Looking for Advice:

Looking for Advice:

Looking for Advice: 

Hi there, I’m pretty new to Dungeon World and have only recently got my group into and running it. First session we spent time making characters and learning rules, second session I borrowed an idea and made starting moves for the characters. This has set us up nicely with a couple of different adventures.

I’m now trying to put together my Fronts and I’m struggling to get the concept. I know I’m not supposed to be writing a lot of stuff out, but how much do I do?

For instance the characters are making their way to Mount Dread (thank the ranger for that), where on the highest peak lies the Temple of Stone Tears, an old and abandoned place belonging to the Lord of Light and Fire, Ragnarok (paladin’s deity). The paladin also received a scorched sword hilt and wishes to make the journey to this temple, in hopes to reforge the blade.

So we all know Mount Dread lives up to its name, we know there’s a temple somewhere near the top. 

Do I go about populating the Mountain without asking them if they know anything? 

When I asked the paladin why it was abandoned he said that there were only rumours of a danger from the mountain. Should I develop that into a front?

Any help would be great, thanks.

18 thoughts on “Looking for Advice:”

  1. I’m a little unsure from reading your post, but did you actually play during the second session? It sounds like you did, as the players generated Mount Dread, the Temple of Stone Tears, and that burned sword hilt. What else did they generate?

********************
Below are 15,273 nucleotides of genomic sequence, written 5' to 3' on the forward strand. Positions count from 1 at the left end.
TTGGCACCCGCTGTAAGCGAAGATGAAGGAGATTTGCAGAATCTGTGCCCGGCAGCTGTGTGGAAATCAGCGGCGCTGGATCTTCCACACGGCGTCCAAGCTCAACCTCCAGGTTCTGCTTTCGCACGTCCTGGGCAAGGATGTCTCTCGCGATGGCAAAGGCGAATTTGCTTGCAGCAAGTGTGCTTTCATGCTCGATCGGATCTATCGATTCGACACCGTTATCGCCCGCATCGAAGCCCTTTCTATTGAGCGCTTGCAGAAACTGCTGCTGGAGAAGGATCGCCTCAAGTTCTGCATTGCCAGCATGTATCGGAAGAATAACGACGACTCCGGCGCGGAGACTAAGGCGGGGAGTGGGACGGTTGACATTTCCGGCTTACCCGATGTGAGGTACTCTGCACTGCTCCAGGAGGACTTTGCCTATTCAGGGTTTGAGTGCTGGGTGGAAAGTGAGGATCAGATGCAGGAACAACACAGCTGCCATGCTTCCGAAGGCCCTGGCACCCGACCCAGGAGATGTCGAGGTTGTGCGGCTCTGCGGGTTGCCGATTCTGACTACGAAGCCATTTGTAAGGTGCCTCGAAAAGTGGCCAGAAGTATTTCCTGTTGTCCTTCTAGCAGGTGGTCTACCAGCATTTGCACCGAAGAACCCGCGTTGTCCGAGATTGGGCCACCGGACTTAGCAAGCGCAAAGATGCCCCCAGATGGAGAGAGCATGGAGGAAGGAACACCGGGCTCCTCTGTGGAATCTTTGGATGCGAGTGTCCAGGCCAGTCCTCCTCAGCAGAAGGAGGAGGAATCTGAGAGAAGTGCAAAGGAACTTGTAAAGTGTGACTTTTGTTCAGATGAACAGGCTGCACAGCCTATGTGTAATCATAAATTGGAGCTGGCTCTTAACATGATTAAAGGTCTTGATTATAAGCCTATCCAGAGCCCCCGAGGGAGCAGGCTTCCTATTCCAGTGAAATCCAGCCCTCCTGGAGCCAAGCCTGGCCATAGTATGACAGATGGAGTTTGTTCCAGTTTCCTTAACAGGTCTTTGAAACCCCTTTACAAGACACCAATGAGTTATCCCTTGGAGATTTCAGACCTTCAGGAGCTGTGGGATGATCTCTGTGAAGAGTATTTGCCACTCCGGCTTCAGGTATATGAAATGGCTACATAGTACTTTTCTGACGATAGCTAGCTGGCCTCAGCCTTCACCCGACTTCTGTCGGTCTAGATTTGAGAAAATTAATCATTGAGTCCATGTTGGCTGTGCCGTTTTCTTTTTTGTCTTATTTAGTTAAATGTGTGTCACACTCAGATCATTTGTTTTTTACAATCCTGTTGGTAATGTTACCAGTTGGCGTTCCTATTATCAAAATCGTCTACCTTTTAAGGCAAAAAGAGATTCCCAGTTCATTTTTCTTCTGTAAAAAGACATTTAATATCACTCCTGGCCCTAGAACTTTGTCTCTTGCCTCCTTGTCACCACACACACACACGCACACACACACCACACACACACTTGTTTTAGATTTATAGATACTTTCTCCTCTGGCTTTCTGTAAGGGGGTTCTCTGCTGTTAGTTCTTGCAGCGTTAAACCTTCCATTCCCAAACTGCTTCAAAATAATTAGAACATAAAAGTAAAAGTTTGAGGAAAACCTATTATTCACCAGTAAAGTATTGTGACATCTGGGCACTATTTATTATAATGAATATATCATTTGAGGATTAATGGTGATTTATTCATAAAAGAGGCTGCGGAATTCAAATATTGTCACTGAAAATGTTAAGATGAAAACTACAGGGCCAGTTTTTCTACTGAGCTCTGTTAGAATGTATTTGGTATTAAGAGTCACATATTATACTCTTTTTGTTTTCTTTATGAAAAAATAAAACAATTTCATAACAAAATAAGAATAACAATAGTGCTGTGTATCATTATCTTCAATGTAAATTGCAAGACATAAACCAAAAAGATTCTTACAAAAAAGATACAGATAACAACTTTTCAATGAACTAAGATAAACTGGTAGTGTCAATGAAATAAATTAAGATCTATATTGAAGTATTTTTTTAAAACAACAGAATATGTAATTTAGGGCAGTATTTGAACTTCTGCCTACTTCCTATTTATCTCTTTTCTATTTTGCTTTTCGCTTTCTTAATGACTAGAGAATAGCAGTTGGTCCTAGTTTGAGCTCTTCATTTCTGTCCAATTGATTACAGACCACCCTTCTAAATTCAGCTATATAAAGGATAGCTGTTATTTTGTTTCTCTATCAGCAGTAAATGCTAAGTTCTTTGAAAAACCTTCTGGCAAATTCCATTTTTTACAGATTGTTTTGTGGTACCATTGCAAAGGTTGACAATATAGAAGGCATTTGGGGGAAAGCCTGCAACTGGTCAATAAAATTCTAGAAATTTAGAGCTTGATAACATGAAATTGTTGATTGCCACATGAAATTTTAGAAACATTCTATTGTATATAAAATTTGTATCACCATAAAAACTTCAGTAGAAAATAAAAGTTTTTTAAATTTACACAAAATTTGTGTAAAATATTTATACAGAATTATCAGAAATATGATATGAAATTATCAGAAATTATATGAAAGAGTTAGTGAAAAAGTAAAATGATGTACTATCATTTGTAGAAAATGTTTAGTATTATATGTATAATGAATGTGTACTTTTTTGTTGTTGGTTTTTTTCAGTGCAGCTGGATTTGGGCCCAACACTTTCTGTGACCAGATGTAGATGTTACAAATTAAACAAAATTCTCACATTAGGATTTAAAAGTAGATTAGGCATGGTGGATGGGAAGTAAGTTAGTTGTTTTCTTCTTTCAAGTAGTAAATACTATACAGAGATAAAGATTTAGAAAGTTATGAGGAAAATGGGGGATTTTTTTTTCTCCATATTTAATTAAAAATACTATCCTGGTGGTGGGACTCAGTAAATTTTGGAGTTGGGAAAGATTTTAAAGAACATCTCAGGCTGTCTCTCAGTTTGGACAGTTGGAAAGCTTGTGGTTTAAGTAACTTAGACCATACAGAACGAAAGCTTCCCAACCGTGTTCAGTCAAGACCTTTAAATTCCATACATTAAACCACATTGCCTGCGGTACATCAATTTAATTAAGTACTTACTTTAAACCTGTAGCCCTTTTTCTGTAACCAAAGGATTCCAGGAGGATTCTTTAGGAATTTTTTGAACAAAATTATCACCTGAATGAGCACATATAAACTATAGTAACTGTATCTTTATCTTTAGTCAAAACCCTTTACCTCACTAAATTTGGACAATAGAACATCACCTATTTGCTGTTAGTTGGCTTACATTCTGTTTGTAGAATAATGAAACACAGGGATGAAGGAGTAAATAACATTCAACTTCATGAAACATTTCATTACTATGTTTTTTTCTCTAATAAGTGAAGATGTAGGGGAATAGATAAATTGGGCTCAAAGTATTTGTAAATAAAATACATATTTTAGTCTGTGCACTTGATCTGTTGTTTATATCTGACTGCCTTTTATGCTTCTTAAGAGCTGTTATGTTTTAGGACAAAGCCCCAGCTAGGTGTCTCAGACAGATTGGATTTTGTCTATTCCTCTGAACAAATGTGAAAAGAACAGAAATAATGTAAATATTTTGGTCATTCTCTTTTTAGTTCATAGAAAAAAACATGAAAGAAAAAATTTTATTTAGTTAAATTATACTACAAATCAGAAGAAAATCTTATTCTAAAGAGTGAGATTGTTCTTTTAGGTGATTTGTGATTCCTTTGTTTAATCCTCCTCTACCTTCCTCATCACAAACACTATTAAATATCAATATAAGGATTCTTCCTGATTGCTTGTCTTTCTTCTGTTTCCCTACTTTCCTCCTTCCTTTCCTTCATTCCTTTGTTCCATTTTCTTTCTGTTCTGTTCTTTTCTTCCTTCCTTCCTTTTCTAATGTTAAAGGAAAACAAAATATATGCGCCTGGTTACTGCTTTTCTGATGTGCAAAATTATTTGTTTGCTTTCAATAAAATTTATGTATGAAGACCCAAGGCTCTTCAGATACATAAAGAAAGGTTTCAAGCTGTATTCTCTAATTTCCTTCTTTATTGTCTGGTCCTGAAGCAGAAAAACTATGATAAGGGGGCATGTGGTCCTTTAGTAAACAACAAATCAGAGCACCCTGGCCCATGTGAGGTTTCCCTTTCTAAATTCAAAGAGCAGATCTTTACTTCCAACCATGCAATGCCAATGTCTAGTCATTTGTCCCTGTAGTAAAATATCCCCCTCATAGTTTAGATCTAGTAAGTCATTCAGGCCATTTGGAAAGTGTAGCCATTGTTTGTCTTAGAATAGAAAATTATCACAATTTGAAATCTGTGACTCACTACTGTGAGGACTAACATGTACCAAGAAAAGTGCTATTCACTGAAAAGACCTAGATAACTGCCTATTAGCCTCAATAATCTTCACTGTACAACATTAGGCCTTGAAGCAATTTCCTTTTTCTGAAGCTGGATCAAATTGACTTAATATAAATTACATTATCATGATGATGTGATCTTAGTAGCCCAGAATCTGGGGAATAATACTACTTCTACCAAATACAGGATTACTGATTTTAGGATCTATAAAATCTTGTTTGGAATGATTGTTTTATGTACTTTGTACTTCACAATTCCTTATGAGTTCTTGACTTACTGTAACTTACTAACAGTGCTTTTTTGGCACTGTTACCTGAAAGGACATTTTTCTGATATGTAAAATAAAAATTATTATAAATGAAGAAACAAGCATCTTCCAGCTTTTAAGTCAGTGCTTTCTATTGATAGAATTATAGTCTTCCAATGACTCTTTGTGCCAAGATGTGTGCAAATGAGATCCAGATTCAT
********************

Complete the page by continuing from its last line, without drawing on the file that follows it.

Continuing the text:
If you’re running a campaign (as opposed to a one-shot), I’ve found it helps to simply drop the characters right into the action. Just get them to react and figure out the why as you go. If you do that, there should (hopefully) be lots of loose ends that need tying up. That’s what you build the Fronts from.

    If you’re already past that point, then I don’s see why you can’t just build stuff. But I would leave blanks (as instructed) that the players can help fill in. There’s nothing wrong with asking leading questions.

  2. I’ve run about 5 one-shot games because I’m still a bit baffled by Fronts, so you’re not alone.

    It seems to me that Fronts are a mechanic to provide escalation. They allow you to avoid that problem where only the players can trigger the next plot piece and if they don’t then the bad guy just keeps pacing up and down his throne room…

    If Dungeon World is about putting the players in danger, then Fronts are about doing that via the plot.

    I think…

  3. Basically, Fronts are just a way for GMs to collect their adventure and campaign notes. It provides a structure if, like me, you just sort of scribbled things everywhere with no real rhyme or reason.

    If you already have an organization method for your notes that works for you, there’s no reason you have to use Fronts. Personally making a few Fronts helped me see what parts of an adventure I needed to focus on.